5. Luetita – Bar JosĂ©phine. Bar JosĂ©phine is one of several eateries at the 5-star hotel Luetitia hotel. On the night I went, there was live jazz music which was a bonus. The design and decor was impressive as was the food. I’d go here again for a light dinner. Or I might opt for a quieter meal in the stunning Le Saint Germain (the photo with the bookshelves below).

6. Maison Sauvage. Maison Sauvage stands on a corner on Rue de Buci in the 6th. We opted for this place because the outside was dripping with plants and greenery, and the patio was full. We ate on the outdoor patio which made me very happy as it had been -25 Celsius when I left Canada. Sitting outside under a heat lamp in close proximity to other diners – the French way – made me so happy. My friend and I shared a cheese plate here for a light dinner.

7. LadurĂ©e. LadurĂ©e is a sweet spot for a coffee and macaron break. And if you don’t like macarons, there are plenty of other beautiful confections to nibble on. The second-floor tea room at the St. Germain des Pres location is charming with its low ceilings, wallpapered walls, and crystal chandeliers.

8. Les Deux Magots. Les Deux Magots has been around since 1812. Incredible, right? 1812?! Go at any time of day, and you’re sure to be spoiled by the food and atmosphere.

9. CafĂ© de Flore. Next door to Les Deux Magots, CafĂ© de Flore is another iconic Parisian cafĂ© that is/was the favourite of the artistic Parisian crowd. I opted for an omelette at both cafĂ©s on two mornings. Why are French omelettes so good? I blame the butter. Oh, jeez, it’s just too good!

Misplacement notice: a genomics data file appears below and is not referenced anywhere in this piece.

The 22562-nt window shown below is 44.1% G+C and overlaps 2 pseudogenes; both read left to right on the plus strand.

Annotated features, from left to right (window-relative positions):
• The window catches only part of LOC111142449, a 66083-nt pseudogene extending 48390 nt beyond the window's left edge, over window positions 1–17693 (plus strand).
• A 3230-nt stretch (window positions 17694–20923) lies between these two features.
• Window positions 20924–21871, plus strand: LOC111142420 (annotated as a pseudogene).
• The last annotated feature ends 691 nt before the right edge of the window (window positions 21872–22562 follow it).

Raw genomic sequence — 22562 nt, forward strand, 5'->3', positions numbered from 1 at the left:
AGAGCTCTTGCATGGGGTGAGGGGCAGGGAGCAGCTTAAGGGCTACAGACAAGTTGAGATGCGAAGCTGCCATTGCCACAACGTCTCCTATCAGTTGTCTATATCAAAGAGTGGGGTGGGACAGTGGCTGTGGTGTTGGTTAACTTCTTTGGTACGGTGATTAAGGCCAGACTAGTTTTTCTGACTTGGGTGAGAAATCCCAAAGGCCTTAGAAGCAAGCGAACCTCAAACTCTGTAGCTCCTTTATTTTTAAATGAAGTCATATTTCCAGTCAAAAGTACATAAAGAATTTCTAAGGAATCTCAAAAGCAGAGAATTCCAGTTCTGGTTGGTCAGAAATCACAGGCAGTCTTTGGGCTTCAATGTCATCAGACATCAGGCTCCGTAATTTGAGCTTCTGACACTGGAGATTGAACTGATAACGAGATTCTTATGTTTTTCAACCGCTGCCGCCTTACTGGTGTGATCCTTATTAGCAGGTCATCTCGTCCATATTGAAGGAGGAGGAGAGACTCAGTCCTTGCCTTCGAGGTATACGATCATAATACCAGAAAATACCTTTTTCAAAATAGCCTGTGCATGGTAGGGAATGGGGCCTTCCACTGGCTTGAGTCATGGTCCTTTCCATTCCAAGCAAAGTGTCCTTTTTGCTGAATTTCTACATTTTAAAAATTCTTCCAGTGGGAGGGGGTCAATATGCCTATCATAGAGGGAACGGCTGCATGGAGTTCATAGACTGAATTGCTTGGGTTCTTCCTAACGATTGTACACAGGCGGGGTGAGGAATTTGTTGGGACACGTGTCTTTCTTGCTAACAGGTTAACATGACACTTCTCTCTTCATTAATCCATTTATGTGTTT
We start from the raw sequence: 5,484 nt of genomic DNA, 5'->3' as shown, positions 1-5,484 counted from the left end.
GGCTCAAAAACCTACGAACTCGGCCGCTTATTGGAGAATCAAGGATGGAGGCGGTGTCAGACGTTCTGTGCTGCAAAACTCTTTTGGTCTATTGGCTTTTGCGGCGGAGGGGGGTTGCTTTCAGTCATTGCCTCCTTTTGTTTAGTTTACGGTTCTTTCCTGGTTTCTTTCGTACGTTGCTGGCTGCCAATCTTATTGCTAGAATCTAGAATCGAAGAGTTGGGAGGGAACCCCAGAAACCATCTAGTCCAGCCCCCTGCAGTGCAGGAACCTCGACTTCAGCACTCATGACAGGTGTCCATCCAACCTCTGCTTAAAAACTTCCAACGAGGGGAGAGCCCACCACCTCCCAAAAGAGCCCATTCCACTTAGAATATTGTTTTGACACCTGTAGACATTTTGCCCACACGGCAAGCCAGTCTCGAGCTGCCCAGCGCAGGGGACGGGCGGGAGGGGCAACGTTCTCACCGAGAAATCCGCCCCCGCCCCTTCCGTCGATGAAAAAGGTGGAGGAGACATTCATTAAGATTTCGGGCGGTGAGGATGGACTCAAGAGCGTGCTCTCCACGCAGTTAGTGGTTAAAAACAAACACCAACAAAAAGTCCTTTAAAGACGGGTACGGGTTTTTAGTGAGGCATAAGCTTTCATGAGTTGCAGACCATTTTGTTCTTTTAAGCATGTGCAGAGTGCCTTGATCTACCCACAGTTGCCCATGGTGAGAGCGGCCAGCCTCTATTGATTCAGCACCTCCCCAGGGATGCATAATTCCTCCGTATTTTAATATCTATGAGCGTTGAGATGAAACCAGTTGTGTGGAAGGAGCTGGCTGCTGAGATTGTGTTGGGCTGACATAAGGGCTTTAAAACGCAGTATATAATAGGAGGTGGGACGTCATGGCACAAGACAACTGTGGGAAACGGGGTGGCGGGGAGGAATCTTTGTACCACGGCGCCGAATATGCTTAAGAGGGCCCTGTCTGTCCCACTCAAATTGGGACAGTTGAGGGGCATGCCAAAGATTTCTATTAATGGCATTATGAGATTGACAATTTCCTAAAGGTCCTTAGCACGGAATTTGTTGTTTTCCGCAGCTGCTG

10. La Crepe Rit du Clown. If you’re keen on savoury or sweet crepes, then you may be interested in La Crepe Rit du Clown at 6 Rue de Cannettes. The menu is crepe menu is extensive, so there’s something for everyone. On this visit, I went vegetarian.

En Français: 5 French Restaurants To Know

Oh, jeez, there are so many delicacies in Paris. From the boulangeries to the patisseries to every other -erie, there is plenty of food to keep you full as you explore France. Sure, you can survive on cheese, baguette, and wine, but sometimes you want to indulge on even more! C’est vrai?!

Today I’m focusing on Parisian restaurants that are currently on my radar. On y va!

I came across Josephine Chez Dumonet via Mimi Thorisson‘s Instagram. This soufflĂ© has all of my attention!

Le Grand Marnier soufflĂ© at Josephine Chez Dumonet – photo by Mimi Thorisson

I spotted Kong on Gabrielle Caunesil‘s Instagram as she seems to go there each time she’s in Paris. The view and atmosphere look wonderful. The reviews online are varied. I’m not sure I’ll make it on this trip, but it does look interesting.